Alabama Senate: Republican Mike Durant is up with a new spot refuting an attack ad that includes his 2011 comments about gun control as a “false attack.”

Arizona Senate: The NRSC is launching a “seven-figure” TV ad buy aimed at Democratic Sen. Mark Kelly, with a new ad tying Kelly to Biden on immigration

North Carolina Senate: Former Republican Gov. Pat McCrory is trying to paint GOP Rep. Ted Budd as liberal in a new ad by noting how billionaire George Soros invested in a family company. Meanwhile, Budd’s new spot features President Trump praising Budd at a recent rally.

New Hampshire Senate: The GOP primary to take on Democratic Sen. Maggie Hassan got a little more crowded with investor and entrepreneur Vikram Mansharamani jumping into the race, per WMUR.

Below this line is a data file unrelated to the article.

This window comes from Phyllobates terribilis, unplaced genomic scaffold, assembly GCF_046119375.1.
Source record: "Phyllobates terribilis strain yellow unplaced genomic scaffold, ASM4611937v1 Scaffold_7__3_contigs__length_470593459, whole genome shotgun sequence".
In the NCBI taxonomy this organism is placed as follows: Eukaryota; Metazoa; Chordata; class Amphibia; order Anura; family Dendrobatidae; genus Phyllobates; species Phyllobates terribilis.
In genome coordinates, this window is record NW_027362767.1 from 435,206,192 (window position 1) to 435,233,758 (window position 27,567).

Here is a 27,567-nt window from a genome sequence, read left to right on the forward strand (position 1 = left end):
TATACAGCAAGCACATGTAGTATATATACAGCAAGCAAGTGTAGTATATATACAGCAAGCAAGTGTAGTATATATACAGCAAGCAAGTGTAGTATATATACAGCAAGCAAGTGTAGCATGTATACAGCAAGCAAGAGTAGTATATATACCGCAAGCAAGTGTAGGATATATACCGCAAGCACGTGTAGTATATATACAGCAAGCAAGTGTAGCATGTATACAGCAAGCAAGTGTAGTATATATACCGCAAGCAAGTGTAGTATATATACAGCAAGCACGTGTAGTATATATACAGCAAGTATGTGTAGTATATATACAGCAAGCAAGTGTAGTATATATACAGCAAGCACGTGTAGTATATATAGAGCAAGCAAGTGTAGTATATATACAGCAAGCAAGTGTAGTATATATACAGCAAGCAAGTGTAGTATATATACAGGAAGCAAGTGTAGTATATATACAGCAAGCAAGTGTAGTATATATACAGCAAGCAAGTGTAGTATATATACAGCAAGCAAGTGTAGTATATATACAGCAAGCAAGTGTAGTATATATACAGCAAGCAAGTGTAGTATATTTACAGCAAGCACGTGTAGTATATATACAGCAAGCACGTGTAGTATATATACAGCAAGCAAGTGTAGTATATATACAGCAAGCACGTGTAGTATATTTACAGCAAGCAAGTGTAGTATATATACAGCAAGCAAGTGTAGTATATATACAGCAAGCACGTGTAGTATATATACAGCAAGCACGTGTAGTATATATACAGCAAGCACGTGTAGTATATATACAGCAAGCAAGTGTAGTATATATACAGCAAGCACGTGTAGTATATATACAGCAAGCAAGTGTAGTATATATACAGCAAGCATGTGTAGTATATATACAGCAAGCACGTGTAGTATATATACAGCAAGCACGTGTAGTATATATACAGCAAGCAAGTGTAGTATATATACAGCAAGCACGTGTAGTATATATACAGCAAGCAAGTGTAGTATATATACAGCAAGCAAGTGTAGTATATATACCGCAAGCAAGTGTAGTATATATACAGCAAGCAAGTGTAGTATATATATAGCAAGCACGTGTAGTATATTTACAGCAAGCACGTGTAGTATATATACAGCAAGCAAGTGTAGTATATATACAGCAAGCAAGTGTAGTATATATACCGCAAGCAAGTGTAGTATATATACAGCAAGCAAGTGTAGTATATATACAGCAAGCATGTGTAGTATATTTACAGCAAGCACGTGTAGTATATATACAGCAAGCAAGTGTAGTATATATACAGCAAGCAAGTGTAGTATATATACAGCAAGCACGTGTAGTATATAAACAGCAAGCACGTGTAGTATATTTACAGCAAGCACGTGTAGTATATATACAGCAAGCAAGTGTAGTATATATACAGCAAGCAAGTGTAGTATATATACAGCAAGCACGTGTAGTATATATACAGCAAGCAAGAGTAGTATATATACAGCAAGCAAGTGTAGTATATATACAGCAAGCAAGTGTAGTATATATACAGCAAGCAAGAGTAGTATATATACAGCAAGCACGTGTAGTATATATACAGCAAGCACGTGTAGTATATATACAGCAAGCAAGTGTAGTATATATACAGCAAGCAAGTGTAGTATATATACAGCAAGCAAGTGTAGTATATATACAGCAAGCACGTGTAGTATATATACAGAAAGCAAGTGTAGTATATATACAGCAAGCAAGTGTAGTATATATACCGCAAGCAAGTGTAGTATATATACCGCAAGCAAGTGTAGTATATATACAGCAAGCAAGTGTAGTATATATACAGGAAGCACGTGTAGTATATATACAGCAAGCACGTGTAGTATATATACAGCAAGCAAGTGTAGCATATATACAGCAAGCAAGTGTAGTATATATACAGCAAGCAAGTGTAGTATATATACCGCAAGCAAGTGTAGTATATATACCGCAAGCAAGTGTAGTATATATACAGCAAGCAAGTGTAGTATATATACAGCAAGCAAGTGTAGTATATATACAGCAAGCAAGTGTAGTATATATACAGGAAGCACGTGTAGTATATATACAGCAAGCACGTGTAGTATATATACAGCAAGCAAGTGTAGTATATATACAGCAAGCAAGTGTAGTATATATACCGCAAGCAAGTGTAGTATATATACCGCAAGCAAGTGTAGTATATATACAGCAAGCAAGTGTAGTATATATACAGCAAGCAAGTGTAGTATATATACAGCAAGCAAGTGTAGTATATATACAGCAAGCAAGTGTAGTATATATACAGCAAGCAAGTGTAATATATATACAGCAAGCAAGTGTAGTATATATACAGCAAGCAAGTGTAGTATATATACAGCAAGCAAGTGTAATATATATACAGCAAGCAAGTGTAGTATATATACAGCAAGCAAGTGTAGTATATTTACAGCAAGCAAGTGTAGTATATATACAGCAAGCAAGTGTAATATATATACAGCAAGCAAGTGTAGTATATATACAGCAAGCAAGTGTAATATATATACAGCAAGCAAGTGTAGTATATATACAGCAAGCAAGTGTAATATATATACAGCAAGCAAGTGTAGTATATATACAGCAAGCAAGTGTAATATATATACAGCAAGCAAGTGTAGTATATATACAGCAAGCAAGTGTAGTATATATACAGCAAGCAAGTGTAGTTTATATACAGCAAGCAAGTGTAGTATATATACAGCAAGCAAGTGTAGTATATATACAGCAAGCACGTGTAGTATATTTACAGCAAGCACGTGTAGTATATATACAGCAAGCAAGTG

Illinois Governor: Bloomberg profiles billionaire Ken Griffin, who is sinking millions into an attempt to replace Democratic Gov. J.B. Pritzker.

South Carolina 01: GOP Rep. Joe Wilson endorsed Republican Katie Arrington in her primary bid against one of his own colleagues, fellow GOP South Carolina GOP Rep. Nancy Mace, per The State newspaper.

FL redistricting: The GOP-led Florida state House passed a new congressional map pushed by GOP Gov. Ron DeSantis Thursday, which gives Republicans an advantage and eliminates a Black-majority congressional seat, after a Democratic sit-in.

Silver State scramble: NBC’s Natasha Korecki has been reporting from Nevada, one of the most important states on the 2022 midterm map, and one where Democrats are at a crossroads.